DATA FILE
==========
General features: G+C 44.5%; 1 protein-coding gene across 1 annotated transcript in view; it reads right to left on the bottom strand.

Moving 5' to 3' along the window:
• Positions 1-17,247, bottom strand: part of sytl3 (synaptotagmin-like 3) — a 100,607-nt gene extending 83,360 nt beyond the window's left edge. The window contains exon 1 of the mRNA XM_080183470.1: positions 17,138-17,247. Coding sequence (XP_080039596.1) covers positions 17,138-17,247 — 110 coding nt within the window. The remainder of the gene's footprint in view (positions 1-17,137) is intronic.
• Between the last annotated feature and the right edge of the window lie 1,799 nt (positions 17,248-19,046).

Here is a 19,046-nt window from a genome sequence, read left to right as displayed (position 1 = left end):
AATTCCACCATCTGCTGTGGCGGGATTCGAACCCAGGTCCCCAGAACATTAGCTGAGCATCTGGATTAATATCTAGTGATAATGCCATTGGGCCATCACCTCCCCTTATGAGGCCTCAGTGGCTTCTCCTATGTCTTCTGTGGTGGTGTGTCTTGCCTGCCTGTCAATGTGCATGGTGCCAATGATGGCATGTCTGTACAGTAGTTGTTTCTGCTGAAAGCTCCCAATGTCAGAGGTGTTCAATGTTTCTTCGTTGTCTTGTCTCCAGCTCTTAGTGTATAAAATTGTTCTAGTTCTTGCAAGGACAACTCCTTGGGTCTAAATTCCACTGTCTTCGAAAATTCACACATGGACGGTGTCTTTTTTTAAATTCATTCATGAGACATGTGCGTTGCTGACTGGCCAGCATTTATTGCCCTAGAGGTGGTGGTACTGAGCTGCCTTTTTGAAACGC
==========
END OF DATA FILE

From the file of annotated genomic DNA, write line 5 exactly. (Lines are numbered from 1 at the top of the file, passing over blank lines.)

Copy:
Here is a 19,046-nt window from a genome sequence, read left to right as displayed (position 1 = left end):